There’s nothing more Natasha and I love than a snoop around someone’s beautiful home. Which is why we were thrilled when PR whizz and former journalist Emily Murray agreed to show us around the stunning house she shares with husband Euan and sons Oscar (5) and Zac (2) in Edinburgh’s picturesque Southside. I first met Emily several moons ago when we were both working at Brides magazine. We both gave up the taffeta and table plans and while I stayed put in London, Emily moved back to Edinburgh, changed careers and had two gorgeous children.
Currently Editorial Director at Stripe Communications, Emily (who you can follow on twitter @emilycasan) describes her home as “city meets country, on acid. Euan and I lived in London for 12 years and I miss it, so Ive tried to bring a bit of the big smoke back to Edinburgh, while reflecting the almost rural setting of our Arts & Crafts house, tucked away behind Blackford Hill.” Want to see more? Come on then….
“We’ve lived here for four years, since Oscar was a baby. We moved to be near family; my parents live in Edinburgh and Euan’s parents have a farm in the Borders. It’s so lovely that the boys are growing up knowing their grandparents.
The house was in pretty good nick when we bought it, with neutral everything, so the main thing was giving it personality. Apart from that, we knocked down the wall between the kitchen and sitting room to create an open plan living/eating/cooking area. Our next project is to transform the downstairs playroom by replacing the windows with French doors leading into the garden, and laying parquet floor.
I look everywhere for my home buys – from online to local shops and finds from further afield. It’s mainly online now, especially with kids making it harder to get to the shops, and many of my favourite stores being in London. Although Edinburgh does have a growing selection of interior shops, including Anthropologie, Oliver Bonas, and Life Story, which I visit when I can.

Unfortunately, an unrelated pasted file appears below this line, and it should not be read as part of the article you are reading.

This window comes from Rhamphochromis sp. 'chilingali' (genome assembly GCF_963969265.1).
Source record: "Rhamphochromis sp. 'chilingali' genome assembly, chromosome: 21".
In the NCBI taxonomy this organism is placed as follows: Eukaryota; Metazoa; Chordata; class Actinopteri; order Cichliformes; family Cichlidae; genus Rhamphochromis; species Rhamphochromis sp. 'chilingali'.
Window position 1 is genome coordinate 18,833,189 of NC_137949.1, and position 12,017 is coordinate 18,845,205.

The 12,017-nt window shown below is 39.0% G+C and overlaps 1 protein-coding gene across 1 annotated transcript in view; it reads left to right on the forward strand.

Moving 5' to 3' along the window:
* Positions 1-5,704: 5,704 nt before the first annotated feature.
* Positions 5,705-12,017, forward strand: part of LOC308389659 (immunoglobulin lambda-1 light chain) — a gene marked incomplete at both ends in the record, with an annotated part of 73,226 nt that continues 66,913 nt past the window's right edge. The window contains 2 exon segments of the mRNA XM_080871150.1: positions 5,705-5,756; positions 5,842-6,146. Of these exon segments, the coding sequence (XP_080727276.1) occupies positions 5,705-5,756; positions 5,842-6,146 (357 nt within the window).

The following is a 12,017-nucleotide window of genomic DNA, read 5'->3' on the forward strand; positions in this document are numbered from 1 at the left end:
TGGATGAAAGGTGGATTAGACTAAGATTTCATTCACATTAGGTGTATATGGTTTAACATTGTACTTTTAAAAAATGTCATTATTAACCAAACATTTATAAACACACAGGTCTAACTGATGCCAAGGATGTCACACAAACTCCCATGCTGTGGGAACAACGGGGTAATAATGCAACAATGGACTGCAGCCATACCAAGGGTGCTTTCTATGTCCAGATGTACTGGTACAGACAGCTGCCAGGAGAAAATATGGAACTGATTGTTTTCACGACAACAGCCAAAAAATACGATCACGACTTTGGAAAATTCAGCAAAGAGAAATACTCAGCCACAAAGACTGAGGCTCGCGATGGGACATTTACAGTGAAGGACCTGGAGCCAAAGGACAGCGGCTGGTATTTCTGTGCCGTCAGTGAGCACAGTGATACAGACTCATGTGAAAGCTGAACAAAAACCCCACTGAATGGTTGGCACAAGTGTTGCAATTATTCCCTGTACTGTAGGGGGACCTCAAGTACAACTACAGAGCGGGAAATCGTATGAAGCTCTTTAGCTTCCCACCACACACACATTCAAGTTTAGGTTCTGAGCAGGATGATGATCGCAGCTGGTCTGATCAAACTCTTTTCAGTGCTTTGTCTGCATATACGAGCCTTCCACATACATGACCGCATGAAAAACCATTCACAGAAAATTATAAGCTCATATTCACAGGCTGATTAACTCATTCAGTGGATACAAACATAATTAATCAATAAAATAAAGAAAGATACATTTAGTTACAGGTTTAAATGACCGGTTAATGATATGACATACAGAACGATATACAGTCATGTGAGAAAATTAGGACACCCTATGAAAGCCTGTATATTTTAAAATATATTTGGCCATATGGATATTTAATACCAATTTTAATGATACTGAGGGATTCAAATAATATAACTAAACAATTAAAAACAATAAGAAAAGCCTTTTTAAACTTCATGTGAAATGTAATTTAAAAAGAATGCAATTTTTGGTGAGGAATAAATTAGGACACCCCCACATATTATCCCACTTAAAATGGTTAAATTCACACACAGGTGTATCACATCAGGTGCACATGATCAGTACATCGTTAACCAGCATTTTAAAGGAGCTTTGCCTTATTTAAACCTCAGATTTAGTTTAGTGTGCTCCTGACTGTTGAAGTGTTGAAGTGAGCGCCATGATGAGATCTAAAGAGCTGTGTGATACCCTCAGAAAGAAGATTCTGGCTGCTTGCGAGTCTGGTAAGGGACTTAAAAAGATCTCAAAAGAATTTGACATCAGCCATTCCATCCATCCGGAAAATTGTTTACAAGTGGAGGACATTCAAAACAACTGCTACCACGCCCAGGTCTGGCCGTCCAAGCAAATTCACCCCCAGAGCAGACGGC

I didn’t want this room to feel too kitchen-y as it’s open plan with the living room, so I was after a fun, relaxed feel which doesn’t jar with the living area – the book shelf, Anthropologie bird rug and Oliver Bonas ‘Party Hard’ print are all things I would put in a living room, but work in the kitchen too. This is stage one of the room’s transformation. Next, I’d like to include a splashback consisting of metro tiles, and replace the cupboard doors, or at least paint them and replace the handles with something more arty, probably from the selection of ceramic knobs at Anthropologie.
We lived in a flat in Archway before moving to Edinburgh; the sign is an original bus blind that reads ‘Archway Station’, which I got from Rockett St George. I loved living in Archway – it was such a vibrant, fun place with Hampstead Heath down the road and Highgate and Tufnell Park’s lovely boutiques right on our doorstep. I especially miss the beautiful children’s clothes shop Eeny Meeny, where I used to get most of Oscar’s clothes; the retro vibe is spot on. My parents have a place in Tufnell Park so I go back for weekends whenever I can, and pick up a Dandy Star t-shirt or two for the boys.
Bus route signs, £170, Rockett St George; The kitchen and living room walls are painted with Farrow & Ball’s Manor House Gray – I think the grey helps make the colours pop (we used White Tie on the window frames, cornices and skirting boards); Mantadia rug, £68-£398 (depending on size), Anthropologie
The Living Room
This room needed to feel cosy during the dark Edinburgh winters, but still bright and fun in the daytime, with a hint of glamour. I’ve used blue Designers Guild Arkona Velvet for the blinds, and the green velvet sofa is from Ikea – I couldn’t resist the colour, and it’s survived being smeared with biscuits and bananas remarkably well. The Alphabet sideboard is just inside the living room, right next to the kitchen and the children’s drawing table. It’s from Graham & Green and it houses the kids’ art stuff in a way that I don’t find visually offensive.